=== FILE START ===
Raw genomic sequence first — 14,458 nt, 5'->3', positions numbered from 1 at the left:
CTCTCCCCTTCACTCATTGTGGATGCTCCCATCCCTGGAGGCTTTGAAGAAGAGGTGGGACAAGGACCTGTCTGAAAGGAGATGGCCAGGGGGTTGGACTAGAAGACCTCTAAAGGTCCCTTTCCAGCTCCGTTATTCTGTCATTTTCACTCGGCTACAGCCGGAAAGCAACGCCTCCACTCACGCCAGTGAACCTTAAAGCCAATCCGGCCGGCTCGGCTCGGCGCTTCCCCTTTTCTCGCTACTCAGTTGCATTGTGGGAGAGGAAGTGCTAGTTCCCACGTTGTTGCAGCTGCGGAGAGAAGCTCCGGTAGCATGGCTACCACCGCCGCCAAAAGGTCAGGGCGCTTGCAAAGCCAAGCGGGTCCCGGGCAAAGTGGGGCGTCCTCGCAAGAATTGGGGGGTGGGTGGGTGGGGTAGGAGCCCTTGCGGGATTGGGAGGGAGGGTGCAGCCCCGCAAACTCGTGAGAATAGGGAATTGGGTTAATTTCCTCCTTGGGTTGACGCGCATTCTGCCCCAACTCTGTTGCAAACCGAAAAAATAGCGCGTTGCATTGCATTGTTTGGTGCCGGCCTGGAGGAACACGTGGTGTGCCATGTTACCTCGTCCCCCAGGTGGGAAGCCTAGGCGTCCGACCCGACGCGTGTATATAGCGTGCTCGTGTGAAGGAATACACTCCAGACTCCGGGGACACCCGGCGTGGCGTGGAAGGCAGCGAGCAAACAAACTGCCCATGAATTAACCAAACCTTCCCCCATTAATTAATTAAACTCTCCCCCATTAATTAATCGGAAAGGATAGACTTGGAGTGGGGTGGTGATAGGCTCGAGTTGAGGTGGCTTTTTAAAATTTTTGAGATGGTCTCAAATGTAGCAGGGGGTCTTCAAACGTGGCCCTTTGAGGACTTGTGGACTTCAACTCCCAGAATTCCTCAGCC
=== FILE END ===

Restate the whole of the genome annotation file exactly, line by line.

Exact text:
Raw genomic sequence first — 14,458 nt, 5'->3', positions numbered from 1 at the left:
CTCTCCCCTTCACTCATTGTGGATGCTCCCATCCCTGGAGGCTTTGAAGAAGAGGTGGGACAAGGACCTGTCTGAAAGGAGATGGCCAGGGGGTTGGACTAGAAGACCTCTAAAGGTCCCTTTCCAGCTCCGTTATTCTGTCATTTTCACTCGGCTACAGCCGGAAAGCAACGCCTCCACTCACGCCAGTGAACCTTAAAGCCAATCCGGCCGGCTCGGCTCGGCGCTTCCCCTTTTCTCGCTACTCAGTTGCATTGTGGGAGAGGAAGTGCTAGTTCCCACGTTGTTGCAGCTGCGGAGAGAAGCTCCGGTAGCATGGCTACCACCGCCGCCAAAAGGTCAGGGCGCTTGCAAAGCCAAGCGGGTCCCGGGCAAAGTGGGGCGTCCTCGCAAGAATTGGGGGGTGGGTGGGTGGGGTAGGAGCCCTTGCGGGATTGGGAGGGAGGGTGCAGCCCCGCAAACTCGTGAGAATAGGGAATTGGGTTAATTTCCTCCTTGGGTTGACGCGCATTCTGCCCCAACTCTGTTGCAAACCGAAAAAATAGCGCGTTGCATTGCATTGTTTGGTGCCGGCCTGGAGGAACACGTGGTGTGCCATGTTACCTCGTCCCCCAGGTGGGAAGCCTAGGCGTCCGACCCGACGCGTGTATATAGCGTGCTCGTGTGAAGGAATACACTCCAGACTCCGGGGACACCCGGCGTGGCGTGGAAGGCAGCGAGCAAACAAACTGCCCATGAATTAACCAAACCTTCCCCCATTAATTAATTAAACTCTCCCCCATTAATTAATCGGAAAGGATAGACTTGGAGTGGGGTGGTGATAGGCTCGAGTTGAGGTGGCTTTTTAAAATTTTTGAGATGGTCTCAAATGTAGCAGGGGGTCTTCAAACGTGGCCCTTTGAGGACTTGTGGACTTCAACTCCCAGAATTCCTCAGCC